Romeo presented both resolutions, explaining that safe consumption spaces provide a supportive, medically supervised environment, where overdoses are treated or prevented, and users can work to become drug-free at their own pace; the strategy has had some success in Canada and Europe.
“[They] are a controversial solution, which is why we need the backing of the whole union if we are going to make it happen,” said Romeo. “But desperate times, need desperate measures. The use of needle exchanges to prevent the spread of HIV was also controversial back in the late ‘80s. It was effective, though.”
Anibal Garcia is a CASAC at Promesa’s Chemical Dependency Outpatient Program in the Bronx. Garcia has clocked thirty years’ experience in drug treatment and counselling.
“In the past, basically 25 percent of all addicts were in California and New York. Now we see it everywhere. It’s becoming a more rural phenomenon,” he said. “Also, for economic reasons, the heroin epidemic is affecting the Caucasian population. Rather than pay $40 for a pill, they pay $10 for a bag [of heroin].”
RN Therese Mandelbaum, a union delegate of 17 years, works in Same Day Surgery at OMRC. She says the current crisis is proliferating at every stratum of society.
“I think most people in the U.S. are dealing with the opioid crisis one way or the other,” she says. “People in this hospital have lost children. My son and daughter have both lost friends.”
“Recently, I saw a 65-year-old man come in with a heroin addiction.
I never saw that before in my nursing career. He was prescribed OxyContin for pain and the prescription ran out.”
The resolutions passed by the Union’s Executive Council in May also sought to address the phenomenon of moving from prescription drugs to heroin.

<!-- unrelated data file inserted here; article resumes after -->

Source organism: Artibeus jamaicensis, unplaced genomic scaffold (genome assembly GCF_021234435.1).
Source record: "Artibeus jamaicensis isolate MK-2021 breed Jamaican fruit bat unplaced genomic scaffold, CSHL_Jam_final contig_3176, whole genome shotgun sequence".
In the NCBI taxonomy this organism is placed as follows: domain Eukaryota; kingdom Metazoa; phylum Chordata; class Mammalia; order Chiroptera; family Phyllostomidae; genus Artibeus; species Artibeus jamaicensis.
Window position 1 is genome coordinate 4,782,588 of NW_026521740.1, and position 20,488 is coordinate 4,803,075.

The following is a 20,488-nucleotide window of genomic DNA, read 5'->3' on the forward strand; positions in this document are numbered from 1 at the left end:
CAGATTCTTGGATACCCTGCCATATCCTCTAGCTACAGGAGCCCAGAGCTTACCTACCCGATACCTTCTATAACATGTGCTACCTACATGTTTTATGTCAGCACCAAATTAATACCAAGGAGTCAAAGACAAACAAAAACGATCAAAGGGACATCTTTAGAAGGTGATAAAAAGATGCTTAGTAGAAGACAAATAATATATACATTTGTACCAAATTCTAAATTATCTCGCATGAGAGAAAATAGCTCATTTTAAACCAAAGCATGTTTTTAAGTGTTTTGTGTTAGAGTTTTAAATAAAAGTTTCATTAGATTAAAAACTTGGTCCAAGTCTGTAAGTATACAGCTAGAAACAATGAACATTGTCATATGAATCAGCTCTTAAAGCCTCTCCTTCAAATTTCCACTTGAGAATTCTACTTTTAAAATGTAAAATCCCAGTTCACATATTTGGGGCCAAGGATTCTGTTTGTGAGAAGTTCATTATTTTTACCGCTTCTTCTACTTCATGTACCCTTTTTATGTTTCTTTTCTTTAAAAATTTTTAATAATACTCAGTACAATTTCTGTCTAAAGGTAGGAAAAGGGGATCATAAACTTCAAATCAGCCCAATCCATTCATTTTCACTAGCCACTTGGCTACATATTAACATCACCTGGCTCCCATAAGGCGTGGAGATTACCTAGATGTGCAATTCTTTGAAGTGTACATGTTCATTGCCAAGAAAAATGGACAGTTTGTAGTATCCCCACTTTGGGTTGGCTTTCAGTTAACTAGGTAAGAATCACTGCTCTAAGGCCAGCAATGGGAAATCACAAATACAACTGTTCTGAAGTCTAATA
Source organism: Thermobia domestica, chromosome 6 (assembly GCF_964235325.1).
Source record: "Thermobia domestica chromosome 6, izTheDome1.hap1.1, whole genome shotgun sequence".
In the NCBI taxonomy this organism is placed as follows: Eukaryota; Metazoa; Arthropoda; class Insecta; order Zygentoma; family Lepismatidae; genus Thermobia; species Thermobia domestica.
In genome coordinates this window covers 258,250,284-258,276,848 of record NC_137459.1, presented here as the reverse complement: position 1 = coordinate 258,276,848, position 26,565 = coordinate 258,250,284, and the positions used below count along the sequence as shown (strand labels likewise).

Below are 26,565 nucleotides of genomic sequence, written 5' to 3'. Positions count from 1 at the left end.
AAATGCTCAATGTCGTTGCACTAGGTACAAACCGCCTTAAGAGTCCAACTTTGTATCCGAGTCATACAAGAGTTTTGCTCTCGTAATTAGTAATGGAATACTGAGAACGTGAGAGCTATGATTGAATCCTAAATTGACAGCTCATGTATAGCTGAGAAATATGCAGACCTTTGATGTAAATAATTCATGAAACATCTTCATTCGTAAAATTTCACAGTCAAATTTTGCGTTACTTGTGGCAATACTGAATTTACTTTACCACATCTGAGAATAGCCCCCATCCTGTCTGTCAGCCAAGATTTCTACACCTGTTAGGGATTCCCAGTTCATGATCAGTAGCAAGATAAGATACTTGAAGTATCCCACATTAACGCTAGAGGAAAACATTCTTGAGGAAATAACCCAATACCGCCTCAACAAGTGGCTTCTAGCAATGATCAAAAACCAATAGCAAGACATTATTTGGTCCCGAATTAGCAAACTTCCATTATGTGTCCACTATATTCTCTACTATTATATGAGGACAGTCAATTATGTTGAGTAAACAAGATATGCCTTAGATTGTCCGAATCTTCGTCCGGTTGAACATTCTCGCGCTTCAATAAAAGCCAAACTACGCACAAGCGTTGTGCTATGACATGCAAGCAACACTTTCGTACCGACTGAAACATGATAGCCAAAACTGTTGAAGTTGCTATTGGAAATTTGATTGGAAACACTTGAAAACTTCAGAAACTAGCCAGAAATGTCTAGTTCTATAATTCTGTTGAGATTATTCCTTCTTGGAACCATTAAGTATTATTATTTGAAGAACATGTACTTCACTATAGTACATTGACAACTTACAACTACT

“ In the past, basically 25 percent of all addicts were in California and New York. Now we see it everywhere. It’s becoming a more rural phenomenon.”
– Anibal Garcia Certified Alcohol and Substance Abuse Counselor
“Arguments for criminalizing marijuana in the first place were not based on research,” explains Romeo. “They were based on the idea that marijuana was a gateway drug to heroin. Nowadays, Oxy is really more of a gateway drug than marijuana. But people of color are being disproportionately arrested and convicted for marijuana offenses.
It affects their whole lives. People and their families are losing their housing because of it as well as having much worse employment prospects.”
Garcia say it’s crucial for healthcare workers to use their professional expertise and personal investment as community members to influence local and national public policy as well as work with their patients to treat and lower the risk of addiction.
“Twenty-five years ago, we had lots of people addicted to one or two things. Now we have people addicted to drugs that didn’t even exist then,” he says. “And 1199 plays a crucial role in the fight to roll back the opioid epidemic. The union has opened the door to politicians who can really help us with our advocacy. When 1199 talks the world listens.”